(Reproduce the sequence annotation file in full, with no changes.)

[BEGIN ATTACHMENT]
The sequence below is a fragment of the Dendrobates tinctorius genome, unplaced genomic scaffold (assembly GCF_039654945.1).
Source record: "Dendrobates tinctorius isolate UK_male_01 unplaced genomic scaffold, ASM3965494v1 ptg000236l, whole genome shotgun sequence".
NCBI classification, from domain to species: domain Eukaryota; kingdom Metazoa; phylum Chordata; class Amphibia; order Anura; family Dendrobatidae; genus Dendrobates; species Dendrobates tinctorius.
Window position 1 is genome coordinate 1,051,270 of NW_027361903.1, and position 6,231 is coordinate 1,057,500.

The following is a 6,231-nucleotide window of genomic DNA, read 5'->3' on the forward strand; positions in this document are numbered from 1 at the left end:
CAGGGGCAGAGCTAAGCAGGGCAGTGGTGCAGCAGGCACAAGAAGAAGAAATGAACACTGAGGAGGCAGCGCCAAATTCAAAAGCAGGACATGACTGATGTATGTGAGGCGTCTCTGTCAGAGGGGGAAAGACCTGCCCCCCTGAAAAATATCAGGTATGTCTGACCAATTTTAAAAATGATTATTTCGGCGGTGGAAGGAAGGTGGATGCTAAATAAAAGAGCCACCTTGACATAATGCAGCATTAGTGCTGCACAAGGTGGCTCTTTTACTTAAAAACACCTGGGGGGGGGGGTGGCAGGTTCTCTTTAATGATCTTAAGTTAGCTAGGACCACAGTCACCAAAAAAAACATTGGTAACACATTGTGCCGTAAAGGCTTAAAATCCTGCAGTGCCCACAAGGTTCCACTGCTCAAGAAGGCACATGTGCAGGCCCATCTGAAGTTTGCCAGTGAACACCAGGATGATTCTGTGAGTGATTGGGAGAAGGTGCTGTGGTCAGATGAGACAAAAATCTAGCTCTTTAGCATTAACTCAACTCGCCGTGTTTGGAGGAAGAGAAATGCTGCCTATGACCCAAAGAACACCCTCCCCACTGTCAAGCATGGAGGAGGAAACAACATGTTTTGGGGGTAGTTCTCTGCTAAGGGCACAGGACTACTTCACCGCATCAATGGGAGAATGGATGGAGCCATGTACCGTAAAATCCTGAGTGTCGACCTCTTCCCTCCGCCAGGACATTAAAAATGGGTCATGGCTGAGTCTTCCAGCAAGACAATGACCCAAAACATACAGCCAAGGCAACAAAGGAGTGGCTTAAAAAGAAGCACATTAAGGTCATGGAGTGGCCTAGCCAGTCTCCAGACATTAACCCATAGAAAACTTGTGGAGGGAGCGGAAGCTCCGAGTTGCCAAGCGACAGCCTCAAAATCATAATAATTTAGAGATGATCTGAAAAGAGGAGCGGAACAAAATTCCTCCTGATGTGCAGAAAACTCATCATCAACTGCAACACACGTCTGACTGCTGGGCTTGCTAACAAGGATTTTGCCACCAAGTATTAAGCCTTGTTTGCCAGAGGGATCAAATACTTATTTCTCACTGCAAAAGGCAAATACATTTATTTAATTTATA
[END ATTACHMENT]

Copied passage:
The sequence below is a fragment of the Dendrobates tinctorius genome, unplaced genomic scaffold (assembly GCF_039654945.1).
Source record: "Dendrobates tinctorius isolate UK_male_01 unplaced genomic scaffold, ASM3965494v1 ptg000236l, whole genome shotgun sequence".
NCBI classification, from domain to species: domain Eukaryota; kingdom Metazoa; phylum Chordata; class Amphibia; order Anura; family Dendrobatidae; genus Dendrobates; species Dendrobates tinctorius.
Window position 1 is genome coordinate 1,051,270 of NW_027361903.1, and position 6,231 is coordinate 1,057,500.

The following is a 6,231-nucleotide window of genomic DNA, read 5'->3' on the forward strand; positions in this document are numbered from 1 at the left end:
CAGGGGCAGAGCTAAGCAGGGCAGTGGTGCAGCAGGCACAAGAAGAAGAAATGAACACTGAGGAGGCAGCGCCAAATTCAAAAGCAGGACATGACTGATGTATGTGAGGCGTCTCTGTCAGAGGGGGAAAGACCTGCCCCCCTGAAAAATATCAGGTATGTCTGACCAATTTTAAAAATGATTATTTCGGCGGTGGAAGGAAGGTGGATGCTAAATAAAAGAGCCACCTTGACATAATGCAGCATTAGTGCTGCACAAGGTGGCTCTTTTACTTAAAAACACCTGGGGGGGGGGGTGGCAGGTTCTCTTTAATGATCTTAAGTTAGCTAGGACCACAGTCACCAAAAAAAACATTGGTAACACATTGTGCCGTAAAGGCTTAAAATCCTGCAGTGCCCACAAGGTTCCACTGCTCAAGAAGGCACATGTGCAGGCCCATCTGAAGTTTGCCAGTGAACACCAGGATGATTCTGTGAGTGATTGGGAGAAGGTGCTGTGGTCAGATGAGACAAAAATCTAGCTCTTTAGCATTAACTCAACTCGCCGTGTTTGGAGGAAGAGAAATGCTGCCTATGACCCAAAGAACACCCTCCCCACTGTCAAGCATGGAGGAGGAAACAACATGTTTTGGGGGTAGTTCTCTGCTAAGGGCACAGGACTACTTCACCGCATCAATGGGAGAATGGATGGAGCCATGTACCGTAAAATCCTGAGTGTCGACCTCTTCCCTCCGCCAGGACATTAAAAATGGGTCATGGCTGAGTCTTCCAGCAAGACAATGACCCAAAACATACAGCCAAGGCAACAAAGGAGTGGCTTAAAAAGAAGCACATTAAGGTCATGGAGTGGCCTAGCCAGTCTCCAGACATTAACCCATAGAAAACTTGTGGAGGGAGCGGAAGCTCCGAGTTGCCAAGCGACAGCCTCAAAATCATAATAATTTAGAGATGATCTGAAAAGAGGAGCGGAACAAAATTCCTCCTGATGTGCAGAAAACTCATCATCAACTGCAACACACGTCTGACTGCTGGGCTTGCTAACAAGGATTTTGCCACCAAGTATTAAGCCTTGTTTGCCAGAGGGATCAAATACTTATTTCTCACTGCAAAAGGCAAATACATTTATTTAATTTATA